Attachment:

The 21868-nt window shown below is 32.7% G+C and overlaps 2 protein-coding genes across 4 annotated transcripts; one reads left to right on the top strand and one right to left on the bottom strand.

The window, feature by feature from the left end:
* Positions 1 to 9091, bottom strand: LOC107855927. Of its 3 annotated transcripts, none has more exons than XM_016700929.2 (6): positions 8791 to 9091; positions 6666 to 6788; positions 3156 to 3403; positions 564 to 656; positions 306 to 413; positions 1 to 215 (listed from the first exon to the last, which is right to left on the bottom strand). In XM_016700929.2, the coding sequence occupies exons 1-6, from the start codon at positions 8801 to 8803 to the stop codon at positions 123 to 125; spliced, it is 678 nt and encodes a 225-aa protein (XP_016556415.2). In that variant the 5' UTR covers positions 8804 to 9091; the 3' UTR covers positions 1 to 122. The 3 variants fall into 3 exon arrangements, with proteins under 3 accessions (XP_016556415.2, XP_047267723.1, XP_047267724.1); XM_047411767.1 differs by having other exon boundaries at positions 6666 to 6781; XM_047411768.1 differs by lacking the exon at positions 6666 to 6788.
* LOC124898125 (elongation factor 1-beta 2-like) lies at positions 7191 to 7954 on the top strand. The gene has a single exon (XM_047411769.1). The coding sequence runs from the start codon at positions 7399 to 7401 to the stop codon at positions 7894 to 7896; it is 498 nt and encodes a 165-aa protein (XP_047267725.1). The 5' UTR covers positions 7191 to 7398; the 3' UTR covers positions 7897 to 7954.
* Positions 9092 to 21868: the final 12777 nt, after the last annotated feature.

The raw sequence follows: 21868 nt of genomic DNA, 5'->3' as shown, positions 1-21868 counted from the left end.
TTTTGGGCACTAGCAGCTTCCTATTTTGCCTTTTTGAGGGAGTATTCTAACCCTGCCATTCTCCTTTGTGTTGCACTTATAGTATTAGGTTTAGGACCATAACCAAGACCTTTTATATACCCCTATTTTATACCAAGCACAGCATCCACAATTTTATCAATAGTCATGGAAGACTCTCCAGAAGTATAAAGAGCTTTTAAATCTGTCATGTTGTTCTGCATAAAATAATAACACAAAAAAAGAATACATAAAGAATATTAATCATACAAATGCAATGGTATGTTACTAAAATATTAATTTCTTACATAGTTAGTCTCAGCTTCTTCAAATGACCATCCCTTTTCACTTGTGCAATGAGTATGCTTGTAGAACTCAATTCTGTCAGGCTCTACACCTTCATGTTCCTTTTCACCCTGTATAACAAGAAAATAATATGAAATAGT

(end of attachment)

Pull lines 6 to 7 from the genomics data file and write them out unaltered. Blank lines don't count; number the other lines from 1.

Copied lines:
The raw sequence follows: 21868 nt of genomic DNA, 5'->3' as shown, positions 1-21868 counted from the left end.
TTTTGGGCACTAGCAGCTTCCTATTTTGCCTTTTTGAGGGAGTATTCTAACCCTGCCATTCTCCTTTGTGTTGCACTTATAGTATTAGGTTTAGGACCATAACCAAGACCTTTTATATACCCCTATTTTATACCAAGCACAGCATCCACAATTTTATCAATAGTCATGGAAGACTCTCCAGAAGTATAAAGAGCTTTTAAATCTGTCATGTTGTTCTGCATAAAATAATAACACAAAAAAAGAATACATAAAGAATATTAATCATACAAATGCAATGGTATGTTACTAAAATATTAATTTCTTACATAGTTAGTCTCAGCTTCTTCAAATGACCATCCCTTTTCACTTGTGCAATGAGTATGCTTGTAGAACTCAATTCTGTCAGGCTCTACACCTTCATGTTCCTTTTCACCCTGTATAACAAGAAAATAATATGAAATAGT